Charlie seemed to express a more relaxed attitude towards repurchasing more at higher valuations, although that might be an overinterpretation from me.

I would hope that a tender question comes through, but we may have reached the fill on the buyback topic from the journos at this point, and I'm not putting my hopes on the audience for that.

After sleeping on observing the whole Berkshire AGM thing yesterday, I think this is a precise description of the issue at hand. Depending on how the markets evolve going forward, my overall perception is, that Berkshire will likely be a company sitting on a cash pile north of USD 100 B for a prolonged period going forward while growing at a certain clip its businesses - also depending on how in particular the US economy & the global economy in general evolves going forward.

Unfortunately, the specific tender question did not come up.

longinvestor

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Re: Buffett buybacks: Could Berkshire tender stock?
« Reply #423 on: May 05, 2019, 10:46:03 AM »
What matters most is the “conservatively calculated”. More so than the yardstick itself. The best question yesterday was the one about the four Grove method of valuation. It has been discussed around here, why not the insurance business? Buffett was not willing to be pinned down with a number on that.

How much?

alwaysinvert

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Re: Buffett buybacks: Could Berkshire tender stock?
« Reply #424 on: May 05, 2019, 01:02:18 PM »
I absolutely fail to see how a tender offer would take more advantage of shareholders than open market buybacks. If anything, the terms and proceedings are way more upfront. I think the issue, if any, is precisely the opposite - it would be hard to get people to sell at a price that makes sense when they positively know that Buffett is on the other side of the trade. But there could be ways of framing it that would up the acceptance rate and still be honest, for example saying that we will not make another offer for x years and we will not pay a dividend so this is your only chance of a payout, etc.

My impression was that Buffett wanted to be somewhat vague on his plans for buybacks whereas Munger, to Buffett's chagrin, blurted out the honest truth - they will have to pay up more as time goes by. I'm not sure that he actually meant that BRK *didn't* trade at 60-70% of intrinsic value - that was more theoretical reasoning, i.e. saying that obviously we want to buy more if it's cheaper. If he actually has in mind that he will buy lots of stock only when it trades at levels for 170-180 or something of the sort, well, that will probably never happen except in cases where all other stocks fall way more and thus are more attractive. Or, possibly, when he dies.
« Last Edit: May 05, 2019, 01:03:50 PM by alwaysinvert »

CassiusKing1

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Re: Buffett buybacks: Could Berkshire tender stock?
« Reply #425 on: May 06, 2019, 01:12:43 PM »
What are the rules around Buffett's stake that he's donating to the Gates foundation?  Can those shares be bought back in private transaction blocks?

james22

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Re: Buffett buybacks: Could Berkshire tender stock?
« Reply #426 on: May 06, 2019, 08:06:01 PM »
Or, possibly, when he dies.

Yeah, don't understand why people fear the share price dropping with Buffett's death when BRK itself would be buying if it fell.
25% BRK l 25% BAM l 8% SV (VSIAX) l 8% EM (VEMAX) l 4% FNMA/FMCC l 4% FNMAS/FMCKJ l 25% Stable Value

alwaysinvert

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Re: Buffett buybacks: Could Berkshire tender stock?
« Reply #427 on: May 22, 2019, 03:31:24 AM »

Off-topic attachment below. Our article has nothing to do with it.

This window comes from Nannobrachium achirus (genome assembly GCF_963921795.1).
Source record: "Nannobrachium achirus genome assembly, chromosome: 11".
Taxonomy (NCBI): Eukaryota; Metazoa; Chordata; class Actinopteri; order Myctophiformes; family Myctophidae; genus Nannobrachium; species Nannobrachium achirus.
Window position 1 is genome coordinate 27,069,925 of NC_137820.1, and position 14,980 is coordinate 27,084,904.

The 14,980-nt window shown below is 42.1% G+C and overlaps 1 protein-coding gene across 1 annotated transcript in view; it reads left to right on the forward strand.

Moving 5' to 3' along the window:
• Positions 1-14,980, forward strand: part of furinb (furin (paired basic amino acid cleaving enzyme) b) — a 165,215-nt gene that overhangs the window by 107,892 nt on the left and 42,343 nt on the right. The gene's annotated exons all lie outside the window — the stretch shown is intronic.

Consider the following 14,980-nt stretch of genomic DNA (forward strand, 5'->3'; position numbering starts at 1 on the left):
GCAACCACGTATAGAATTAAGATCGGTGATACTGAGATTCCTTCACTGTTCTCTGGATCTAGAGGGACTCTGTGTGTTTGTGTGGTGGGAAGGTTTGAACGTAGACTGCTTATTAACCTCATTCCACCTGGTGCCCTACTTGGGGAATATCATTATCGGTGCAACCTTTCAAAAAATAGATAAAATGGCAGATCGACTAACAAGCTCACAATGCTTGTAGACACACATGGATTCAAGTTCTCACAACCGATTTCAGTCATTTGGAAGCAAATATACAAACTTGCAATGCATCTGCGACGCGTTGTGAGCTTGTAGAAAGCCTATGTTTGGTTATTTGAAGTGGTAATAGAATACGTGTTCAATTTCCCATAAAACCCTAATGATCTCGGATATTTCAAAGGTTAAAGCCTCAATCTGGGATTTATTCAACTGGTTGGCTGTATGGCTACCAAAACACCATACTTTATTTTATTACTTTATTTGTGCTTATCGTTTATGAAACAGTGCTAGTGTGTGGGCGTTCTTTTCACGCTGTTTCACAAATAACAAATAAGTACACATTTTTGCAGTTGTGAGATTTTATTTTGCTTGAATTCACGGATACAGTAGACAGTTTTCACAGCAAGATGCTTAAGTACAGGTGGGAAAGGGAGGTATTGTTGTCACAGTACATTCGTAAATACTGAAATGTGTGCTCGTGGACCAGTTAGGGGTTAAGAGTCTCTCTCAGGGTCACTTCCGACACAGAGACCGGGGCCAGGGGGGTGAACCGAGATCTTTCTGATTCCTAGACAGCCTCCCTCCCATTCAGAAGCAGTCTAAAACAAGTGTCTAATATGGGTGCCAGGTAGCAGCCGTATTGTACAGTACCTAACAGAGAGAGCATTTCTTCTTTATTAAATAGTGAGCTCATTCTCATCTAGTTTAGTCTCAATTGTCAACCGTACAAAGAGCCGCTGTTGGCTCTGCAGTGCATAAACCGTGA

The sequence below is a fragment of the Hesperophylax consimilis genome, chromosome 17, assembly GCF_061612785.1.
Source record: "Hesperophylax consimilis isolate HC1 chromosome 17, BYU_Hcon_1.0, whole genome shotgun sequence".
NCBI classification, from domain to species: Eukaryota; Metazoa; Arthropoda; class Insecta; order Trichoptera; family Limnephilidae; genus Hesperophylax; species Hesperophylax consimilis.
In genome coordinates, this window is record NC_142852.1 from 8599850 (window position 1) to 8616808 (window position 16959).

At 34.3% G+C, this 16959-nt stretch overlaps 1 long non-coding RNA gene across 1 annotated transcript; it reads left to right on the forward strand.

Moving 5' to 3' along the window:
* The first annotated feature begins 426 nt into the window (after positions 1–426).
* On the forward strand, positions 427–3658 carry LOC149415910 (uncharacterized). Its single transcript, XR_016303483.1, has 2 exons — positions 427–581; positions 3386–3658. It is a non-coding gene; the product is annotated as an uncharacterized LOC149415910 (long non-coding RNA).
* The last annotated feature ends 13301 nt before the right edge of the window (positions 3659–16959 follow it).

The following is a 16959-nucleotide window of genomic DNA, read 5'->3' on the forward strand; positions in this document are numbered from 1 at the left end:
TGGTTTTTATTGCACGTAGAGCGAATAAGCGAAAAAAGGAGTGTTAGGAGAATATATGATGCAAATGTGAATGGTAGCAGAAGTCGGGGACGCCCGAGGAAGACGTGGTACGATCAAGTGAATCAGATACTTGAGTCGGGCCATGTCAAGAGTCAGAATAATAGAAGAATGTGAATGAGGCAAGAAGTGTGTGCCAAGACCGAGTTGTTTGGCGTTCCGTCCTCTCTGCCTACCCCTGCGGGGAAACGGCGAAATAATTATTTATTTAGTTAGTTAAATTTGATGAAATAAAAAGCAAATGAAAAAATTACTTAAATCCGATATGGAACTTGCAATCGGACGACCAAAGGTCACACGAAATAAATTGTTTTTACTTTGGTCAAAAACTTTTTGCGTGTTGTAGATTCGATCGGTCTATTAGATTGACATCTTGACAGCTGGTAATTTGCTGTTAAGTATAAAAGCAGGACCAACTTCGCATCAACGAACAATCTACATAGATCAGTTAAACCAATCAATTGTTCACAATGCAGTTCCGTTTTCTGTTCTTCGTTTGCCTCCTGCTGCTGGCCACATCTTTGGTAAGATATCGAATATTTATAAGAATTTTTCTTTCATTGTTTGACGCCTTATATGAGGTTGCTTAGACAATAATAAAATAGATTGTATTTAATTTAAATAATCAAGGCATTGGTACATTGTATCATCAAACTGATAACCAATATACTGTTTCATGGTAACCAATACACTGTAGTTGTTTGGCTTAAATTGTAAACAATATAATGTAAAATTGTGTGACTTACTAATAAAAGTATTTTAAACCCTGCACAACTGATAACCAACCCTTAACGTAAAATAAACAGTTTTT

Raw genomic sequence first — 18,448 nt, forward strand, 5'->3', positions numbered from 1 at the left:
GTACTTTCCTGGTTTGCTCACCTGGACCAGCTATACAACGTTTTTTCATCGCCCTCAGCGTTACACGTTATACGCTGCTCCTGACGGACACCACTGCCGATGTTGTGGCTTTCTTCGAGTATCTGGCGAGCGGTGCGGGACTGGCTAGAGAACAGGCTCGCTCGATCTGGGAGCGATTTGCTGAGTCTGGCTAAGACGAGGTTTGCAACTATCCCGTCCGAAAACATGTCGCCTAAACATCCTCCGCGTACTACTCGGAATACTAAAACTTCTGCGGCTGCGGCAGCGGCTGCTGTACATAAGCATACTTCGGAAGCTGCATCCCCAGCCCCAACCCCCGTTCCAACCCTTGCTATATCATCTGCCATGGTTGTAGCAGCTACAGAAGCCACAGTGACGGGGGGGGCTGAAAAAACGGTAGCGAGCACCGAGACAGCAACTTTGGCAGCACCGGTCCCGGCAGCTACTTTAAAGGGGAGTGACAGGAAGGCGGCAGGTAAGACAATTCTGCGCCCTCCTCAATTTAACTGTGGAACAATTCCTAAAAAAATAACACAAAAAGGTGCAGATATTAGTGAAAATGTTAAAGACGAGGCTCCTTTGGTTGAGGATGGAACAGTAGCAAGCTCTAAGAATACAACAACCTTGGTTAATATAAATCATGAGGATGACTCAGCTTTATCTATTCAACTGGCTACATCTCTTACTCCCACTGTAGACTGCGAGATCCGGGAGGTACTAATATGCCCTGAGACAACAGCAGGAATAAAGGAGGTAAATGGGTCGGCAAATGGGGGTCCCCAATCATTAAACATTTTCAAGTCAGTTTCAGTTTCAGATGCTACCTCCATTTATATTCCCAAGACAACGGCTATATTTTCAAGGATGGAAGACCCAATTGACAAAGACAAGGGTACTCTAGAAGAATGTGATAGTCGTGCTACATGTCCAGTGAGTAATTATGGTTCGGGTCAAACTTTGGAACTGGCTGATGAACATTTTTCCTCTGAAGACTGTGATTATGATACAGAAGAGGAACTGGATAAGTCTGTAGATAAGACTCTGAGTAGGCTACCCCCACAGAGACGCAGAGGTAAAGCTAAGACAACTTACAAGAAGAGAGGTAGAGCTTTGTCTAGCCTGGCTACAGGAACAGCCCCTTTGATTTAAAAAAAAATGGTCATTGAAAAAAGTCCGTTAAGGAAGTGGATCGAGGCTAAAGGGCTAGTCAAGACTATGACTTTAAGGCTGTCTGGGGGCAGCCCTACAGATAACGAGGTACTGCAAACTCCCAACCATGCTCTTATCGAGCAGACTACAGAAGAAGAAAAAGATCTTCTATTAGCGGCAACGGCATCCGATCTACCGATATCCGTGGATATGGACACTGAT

This is an observation from SwedishValue. 675 A-shares traded over the market between February 26 and 28 according to nyse.com. Despite that Berkshire bought back as many as 293 shares. Which raised the following questions:

1. Is the 25% of daily volume limit divided up on the different share classes or is it total traded volume in all common stock?*

2. Is there a rule that you have to report private transactions or has this only been a general assumption due to the last estate repurchase (when they also announced a higher buyback limit)? 

*The average purchase price level compared to the market prices on said dates seems to indicate that they could not feasibly have been bought over the market.

John Hjorth

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Re: Buffett buybacks: Could Berkshire tender stock?
« Reply #428 on: May 22, 2019, 04:12:41 AM »
Cornell Law School - Legal Information Institute : 17 CFR § 240.10b-18 - Purchases of certain equity securities by the issuer and others.

Quote
(1)ADTV means the average daily trading volume reported for the security during the four calendar weeks preceding the week in which the Rule 10b-18 purchase is to be effected.

If one press on the embedded link "security", you get a pop-up with the legal definition of the word "security" in this context :

Quote
security
(5) The term security shall include any security defined as such pursuant to section 3(a)(10) of the Act, but shall exclude any class of security having a preference or priority over the issuer's common stock as to dividends, interest payments, redemption or payments in liquidation, if the voting rights of such securities only become effective as a result of specified events, not relating to an acquisition of the common stock of the issuer, which reasonably can be expected to jeopardize the issuer's financial ability to meet its payment obligations to the holders of that class of securities.

So, ref. alwaysinvert's question 1, I conclude ADTV is calculated based on total volume for the A and the B.

- - - o 0 o - - -

Edit:

Cornell Law School - Legal Information Institute : 17 CFR § 229.703 - Purchases of equity securities by the issuer and affiliated purchasers.

Please note:

Quote
... Instruction to paragraph (b)(1) of Item 703: Include in this column all issuer repurchases, including those made pursuant to publicly announced plans or programs and those not made pursuant to publicly announced plans or programs. Briefly disclose, by footnote to the table, the number of shares purchased other than through a publicly announced plan or program and the nature of the transaction (e.g., whether the purchases were made in open-market transactions, tender offers, in satisfaction of the company's obligations upon exercise of outstanding put options issued by the company, or other transactions). ...